RMeS Summer School 2023: Imagophilia: Place, Politics, Passion

When: 19, 20 & 21 June 2023
 Leiden University
Organizers: Dr Peter Verstraten, Dr Ali Shobeiri, Dr Julian Ross, Dr Pepita Hesselberth, Dr Yasco Horsman
For PhD Candidates and Research master students who are a member of a Dutch Graduate Research School (onderzoekschool). Students who are members of RMeS will have first access.
ECTS 2 ECTS (for participation and attendance) / 5 ECTS (for participation, attendance and writing a 3500 word paper, see details below)
When registering, please specify if you intend to obtain 2 or 5 EC.

THE SUMMER SCHOOL IS FULLY BOOKEDplease send an e-mail to rmes@rug.nl with your name, university and research school. We will put you on our waiting list.

Imagophilia speaks to our ineluctable and incessant love for images: a baffling fondness for storing them, recalling them, or at times monumentalizing them in our mind. Under the overarching umbrella of imagophilia, in this Summer School we want to explore the possessive and persuasive power of images, whether affectively localized in places or politically dispersed across spaces. Do we simply like images or are we haunted by their seductive and holding power? Are we, as W.J.T Mitchell posits, under their spell whether we admit it or not? Overarching topics like cinephilia, photophilia, logophilia, idolatry and bédéphilia, the theme of imagophilia addresses our fervid yet inexplicable endearment for images, whether they are verbal or mental, still or moving, metaphoric or metonymic, analogue or digital.

It is undeniable that images have managed to transport their riveting force from the analogue age to our contemporary digital era. If Jacques Aumont in his 1997 study The Image wondered what it means to see an image and how to classify it as art, current concerns rather relate images to platforms, piracy, and passion – from Instagram to audiovisual essays, from memes to newspaper photographs. With regards to film, the transition to the digital era has changed the nature of and discourse on cinephilia considerably (see for instance De Valck and Hagener; Balcerzak and Sperb). For an older generation, the place for cinephilia was fixed (the darkened auditorium of a movie theatre) and reflections on the topic were embedded in the perennial question of “what is cinema?”. The arrival of different carriers and means of circulation have challenged scholars to ask different questions – such as “where is cinema” and “whose cinema” and “what counts as cinema” fueling discussions on re-configurations of the cinematic in a global context in the age of digital networks (e.g. De Valck, Hagener, Hediger, Strohmeier). In a recent manifesto on cinephilia, Girish Shambu claimed that the old cinephilia was ‘private, personal, inward’, but the new cinephilia radiates outward. No matter how passionate our love for films, Shambu emphasizes, the new cinephilia is “fully in contact with its present global moment – that accompanies it, that moves and travels with it.”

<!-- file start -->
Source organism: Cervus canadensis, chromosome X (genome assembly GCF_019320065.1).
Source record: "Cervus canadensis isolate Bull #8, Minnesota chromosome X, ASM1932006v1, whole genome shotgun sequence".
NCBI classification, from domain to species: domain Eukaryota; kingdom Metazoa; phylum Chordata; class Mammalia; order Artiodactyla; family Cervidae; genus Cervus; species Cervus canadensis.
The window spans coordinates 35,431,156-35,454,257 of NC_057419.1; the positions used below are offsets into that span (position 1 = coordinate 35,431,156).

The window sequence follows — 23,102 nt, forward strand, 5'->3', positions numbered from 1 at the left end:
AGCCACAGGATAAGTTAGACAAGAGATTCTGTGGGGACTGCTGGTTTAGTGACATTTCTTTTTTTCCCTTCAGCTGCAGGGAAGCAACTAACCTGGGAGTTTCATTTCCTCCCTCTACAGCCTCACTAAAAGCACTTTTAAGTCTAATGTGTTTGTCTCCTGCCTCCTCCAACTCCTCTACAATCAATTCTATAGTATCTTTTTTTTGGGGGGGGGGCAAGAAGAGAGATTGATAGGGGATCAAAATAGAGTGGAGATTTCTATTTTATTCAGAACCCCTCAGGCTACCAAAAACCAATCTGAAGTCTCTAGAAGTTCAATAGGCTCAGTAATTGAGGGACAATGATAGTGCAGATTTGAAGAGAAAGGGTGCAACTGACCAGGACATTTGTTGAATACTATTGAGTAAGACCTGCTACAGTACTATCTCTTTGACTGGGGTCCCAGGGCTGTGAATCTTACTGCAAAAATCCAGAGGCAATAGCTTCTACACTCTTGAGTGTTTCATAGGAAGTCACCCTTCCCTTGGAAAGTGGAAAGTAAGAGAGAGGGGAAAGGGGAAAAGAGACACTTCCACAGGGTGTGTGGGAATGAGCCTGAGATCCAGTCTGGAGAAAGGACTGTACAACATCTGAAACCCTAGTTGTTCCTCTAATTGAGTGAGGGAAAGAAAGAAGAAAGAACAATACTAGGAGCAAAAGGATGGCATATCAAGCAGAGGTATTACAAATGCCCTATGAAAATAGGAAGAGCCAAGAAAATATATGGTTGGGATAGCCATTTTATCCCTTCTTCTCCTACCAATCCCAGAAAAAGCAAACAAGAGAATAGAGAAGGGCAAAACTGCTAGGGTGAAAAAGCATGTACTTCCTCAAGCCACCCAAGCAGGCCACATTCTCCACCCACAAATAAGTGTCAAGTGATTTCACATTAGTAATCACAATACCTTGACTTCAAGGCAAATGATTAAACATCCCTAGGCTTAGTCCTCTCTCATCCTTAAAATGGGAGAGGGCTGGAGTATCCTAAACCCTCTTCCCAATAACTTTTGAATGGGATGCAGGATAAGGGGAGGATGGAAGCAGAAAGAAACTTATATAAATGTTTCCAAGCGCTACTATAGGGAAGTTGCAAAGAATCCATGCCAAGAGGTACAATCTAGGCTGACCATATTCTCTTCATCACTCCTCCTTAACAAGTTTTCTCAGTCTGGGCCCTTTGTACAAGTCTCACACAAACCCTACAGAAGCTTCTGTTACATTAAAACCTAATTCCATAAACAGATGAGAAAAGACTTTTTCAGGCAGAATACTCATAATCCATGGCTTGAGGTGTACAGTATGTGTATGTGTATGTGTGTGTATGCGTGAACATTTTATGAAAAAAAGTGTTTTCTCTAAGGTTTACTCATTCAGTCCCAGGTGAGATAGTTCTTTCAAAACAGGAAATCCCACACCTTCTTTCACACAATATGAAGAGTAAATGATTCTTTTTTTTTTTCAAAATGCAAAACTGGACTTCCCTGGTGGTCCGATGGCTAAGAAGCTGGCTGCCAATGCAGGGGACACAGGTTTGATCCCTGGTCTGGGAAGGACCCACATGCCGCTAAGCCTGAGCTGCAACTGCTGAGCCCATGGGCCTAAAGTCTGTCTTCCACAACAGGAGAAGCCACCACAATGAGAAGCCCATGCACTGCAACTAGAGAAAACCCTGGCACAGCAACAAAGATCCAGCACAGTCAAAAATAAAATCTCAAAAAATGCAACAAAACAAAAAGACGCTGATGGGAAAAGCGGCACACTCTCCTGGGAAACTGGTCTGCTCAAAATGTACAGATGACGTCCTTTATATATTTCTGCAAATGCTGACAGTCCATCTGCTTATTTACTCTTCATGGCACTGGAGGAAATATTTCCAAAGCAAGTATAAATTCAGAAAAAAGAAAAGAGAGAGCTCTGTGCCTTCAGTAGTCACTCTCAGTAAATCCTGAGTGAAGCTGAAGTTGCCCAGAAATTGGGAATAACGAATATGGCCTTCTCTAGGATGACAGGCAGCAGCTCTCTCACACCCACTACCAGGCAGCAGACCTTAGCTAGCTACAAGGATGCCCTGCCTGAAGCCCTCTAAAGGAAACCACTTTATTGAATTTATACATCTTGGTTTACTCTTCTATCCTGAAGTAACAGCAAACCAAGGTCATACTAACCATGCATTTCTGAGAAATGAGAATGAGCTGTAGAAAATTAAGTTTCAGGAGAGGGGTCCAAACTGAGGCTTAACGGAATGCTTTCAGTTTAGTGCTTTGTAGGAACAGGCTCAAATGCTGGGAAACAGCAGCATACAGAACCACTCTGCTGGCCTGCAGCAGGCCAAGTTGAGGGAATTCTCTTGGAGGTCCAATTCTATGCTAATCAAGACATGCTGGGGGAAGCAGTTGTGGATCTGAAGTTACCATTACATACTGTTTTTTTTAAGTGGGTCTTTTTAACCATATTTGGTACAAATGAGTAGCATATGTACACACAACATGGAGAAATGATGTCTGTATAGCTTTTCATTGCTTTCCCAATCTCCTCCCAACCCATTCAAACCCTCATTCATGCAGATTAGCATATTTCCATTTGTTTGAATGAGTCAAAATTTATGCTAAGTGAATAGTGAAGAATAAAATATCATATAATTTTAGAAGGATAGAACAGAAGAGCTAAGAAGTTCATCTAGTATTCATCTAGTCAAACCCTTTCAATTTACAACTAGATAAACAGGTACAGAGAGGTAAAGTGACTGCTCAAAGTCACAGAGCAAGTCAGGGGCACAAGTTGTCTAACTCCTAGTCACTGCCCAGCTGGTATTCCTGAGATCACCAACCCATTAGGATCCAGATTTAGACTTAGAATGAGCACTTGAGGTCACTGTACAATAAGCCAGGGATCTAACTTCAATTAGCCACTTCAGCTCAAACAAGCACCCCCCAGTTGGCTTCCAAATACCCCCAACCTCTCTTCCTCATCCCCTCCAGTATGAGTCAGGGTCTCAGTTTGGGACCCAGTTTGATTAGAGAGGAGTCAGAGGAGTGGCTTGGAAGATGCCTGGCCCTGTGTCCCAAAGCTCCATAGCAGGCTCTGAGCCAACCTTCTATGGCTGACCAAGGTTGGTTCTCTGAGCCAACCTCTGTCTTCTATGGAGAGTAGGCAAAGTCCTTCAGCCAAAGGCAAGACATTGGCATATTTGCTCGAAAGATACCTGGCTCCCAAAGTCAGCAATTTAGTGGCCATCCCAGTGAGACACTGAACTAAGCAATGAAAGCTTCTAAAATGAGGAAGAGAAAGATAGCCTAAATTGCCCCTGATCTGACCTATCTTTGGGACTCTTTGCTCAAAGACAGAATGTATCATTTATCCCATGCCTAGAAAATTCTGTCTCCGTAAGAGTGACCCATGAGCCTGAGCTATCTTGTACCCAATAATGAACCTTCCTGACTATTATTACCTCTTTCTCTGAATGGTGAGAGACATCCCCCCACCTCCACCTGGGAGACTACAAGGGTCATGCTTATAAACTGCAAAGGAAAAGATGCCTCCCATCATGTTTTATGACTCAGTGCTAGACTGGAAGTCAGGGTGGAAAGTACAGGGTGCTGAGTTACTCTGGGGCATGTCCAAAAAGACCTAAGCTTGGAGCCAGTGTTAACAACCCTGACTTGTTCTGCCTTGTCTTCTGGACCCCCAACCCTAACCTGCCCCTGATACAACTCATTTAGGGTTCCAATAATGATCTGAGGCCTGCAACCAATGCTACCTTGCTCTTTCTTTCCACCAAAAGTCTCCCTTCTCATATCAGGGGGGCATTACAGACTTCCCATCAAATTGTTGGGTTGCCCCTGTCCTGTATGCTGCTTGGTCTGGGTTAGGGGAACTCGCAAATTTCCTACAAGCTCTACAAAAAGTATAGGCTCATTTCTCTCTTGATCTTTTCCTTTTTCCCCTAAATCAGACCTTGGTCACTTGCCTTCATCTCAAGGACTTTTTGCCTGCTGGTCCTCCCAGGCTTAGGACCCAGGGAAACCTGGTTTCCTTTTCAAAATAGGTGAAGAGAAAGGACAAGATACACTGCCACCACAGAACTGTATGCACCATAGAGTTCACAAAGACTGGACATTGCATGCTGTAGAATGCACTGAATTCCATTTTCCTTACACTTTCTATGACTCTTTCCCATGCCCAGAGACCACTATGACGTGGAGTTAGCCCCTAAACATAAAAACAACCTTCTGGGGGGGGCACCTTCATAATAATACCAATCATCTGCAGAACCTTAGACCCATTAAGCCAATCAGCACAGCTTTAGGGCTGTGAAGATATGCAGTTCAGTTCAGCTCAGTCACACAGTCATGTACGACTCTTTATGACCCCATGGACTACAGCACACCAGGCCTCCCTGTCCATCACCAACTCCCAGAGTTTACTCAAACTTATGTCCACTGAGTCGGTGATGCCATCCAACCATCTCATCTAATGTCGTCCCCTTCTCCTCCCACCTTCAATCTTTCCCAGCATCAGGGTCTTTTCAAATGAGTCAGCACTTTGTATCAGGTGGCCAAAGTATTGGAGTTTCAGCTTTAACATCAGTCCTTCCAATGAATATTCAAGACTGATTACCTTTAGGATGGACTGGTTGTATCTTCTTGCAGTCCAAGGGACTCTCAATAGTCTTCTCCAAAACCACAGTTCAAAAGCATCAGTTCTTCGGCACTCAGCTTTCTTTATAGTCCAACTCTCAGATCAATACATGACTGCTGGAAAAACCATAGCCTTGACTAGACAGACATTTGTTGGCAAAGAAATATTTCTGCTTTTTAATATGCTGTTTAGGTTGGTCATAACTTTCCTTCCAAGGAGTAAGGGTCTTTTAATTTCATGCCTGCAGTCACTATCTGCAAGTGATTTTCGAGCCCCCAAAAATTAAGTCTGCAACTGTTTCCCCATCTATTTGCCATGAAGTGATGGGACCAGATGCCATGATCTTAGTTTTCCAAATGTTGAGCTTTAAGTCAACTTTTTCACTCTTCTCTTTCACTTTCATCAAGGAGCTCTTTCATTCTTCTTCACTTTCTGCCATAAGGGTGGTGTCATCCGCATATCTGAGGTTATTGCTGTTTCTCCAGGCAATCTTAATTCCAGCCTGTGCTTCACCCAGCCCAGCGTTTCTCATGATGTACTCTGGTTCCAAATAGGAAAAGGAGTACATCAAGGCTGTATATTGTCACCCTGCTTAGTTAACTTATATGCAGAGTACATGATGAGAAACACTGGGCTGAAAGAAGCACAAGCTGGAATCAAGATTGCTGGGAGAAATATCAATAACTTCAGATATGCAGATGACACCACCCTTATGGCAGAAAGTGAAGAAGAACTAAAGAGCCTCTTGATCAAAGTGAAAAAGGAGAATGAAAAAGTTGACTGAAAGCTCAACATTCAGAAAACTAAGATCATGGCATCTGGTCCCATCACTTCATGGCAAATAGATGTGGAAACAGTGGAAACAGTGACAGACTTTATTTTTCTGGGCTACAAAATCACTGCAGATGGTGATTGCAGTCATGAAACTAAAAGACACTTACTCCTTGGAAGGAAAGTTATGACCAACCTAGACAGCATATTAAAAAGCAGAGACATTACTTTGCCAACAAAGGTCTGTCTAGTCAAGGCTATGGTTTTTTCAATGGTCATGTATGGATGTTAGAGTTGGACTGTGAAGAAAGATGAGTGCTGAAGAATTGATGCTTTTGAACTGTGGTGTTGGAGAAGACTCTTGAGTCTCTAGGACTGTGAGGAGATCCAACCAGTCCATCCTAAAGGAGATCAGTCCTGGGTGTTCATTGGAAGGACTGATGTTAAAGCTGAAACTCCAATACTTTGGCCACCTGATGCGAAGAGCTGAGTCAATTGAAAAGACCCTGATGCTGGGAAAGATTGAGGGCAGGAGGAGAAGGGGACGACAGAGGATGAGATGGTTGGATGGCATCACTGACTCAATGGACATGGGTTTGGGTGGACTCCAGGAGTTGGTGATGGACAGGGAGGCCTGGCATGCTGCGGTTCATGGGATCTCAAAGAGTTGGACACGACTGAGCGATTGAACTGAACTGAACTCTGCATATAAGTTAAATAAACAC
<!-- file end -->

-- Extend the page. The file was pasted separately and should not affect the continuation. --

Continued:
Our passion for images also signals their apparent sacred power. Could the long history of image idolatry or deification therefore inform our attempt to understand imagophilia? From Marie-José Mondzain’s claim that contemporary visual culture in fact originated in the iconoclastic crisis of 10th century Byzantium, to critical essays on the difference between sacred and profane images in industrial modernity, there are many compelling approaches to imagophilia as a transcendent passion. Recent studies have furthermore emphasized the reparative powers of images as a ‘visual commons’, such as Nicholas Mirzoeff work on the activist uses of freely circulating shared images, or Hito Steyerl’s proposal to create alternative economies of images that break away from the idolatrous ‘rich images’ of the culture industry.

Organising team at Leiden University: Dr Peter Verstraten, Dr Ali Shobeiri, Dr Julian Ross, Dr Pepita Hesselberth, Dr Yasco Horsman


The Summer School features keynote lectures, master-classes and workshops by senior scholars

More information about the programme will be announced soon.

Information for RMA students

Research master students who are participating in the RMeS summer school have the option to

  1. actively participate in the two-day programme with workshops and lectures (see programme for more information). If the students fulfil all requirements, they will receive a certificate for 2 EC upon request.
    2. In addition to participating in the workshops and lectures on all three days, they can extend the credits to 5 EC by taking the workshop (TBA), and by pitching and then writing a full paper of 3,500 words.

More details will be published in due course

Certificates for PhD candidates

PhD candidates who participate in the summer school programme receive a certificate for 2 ECTS.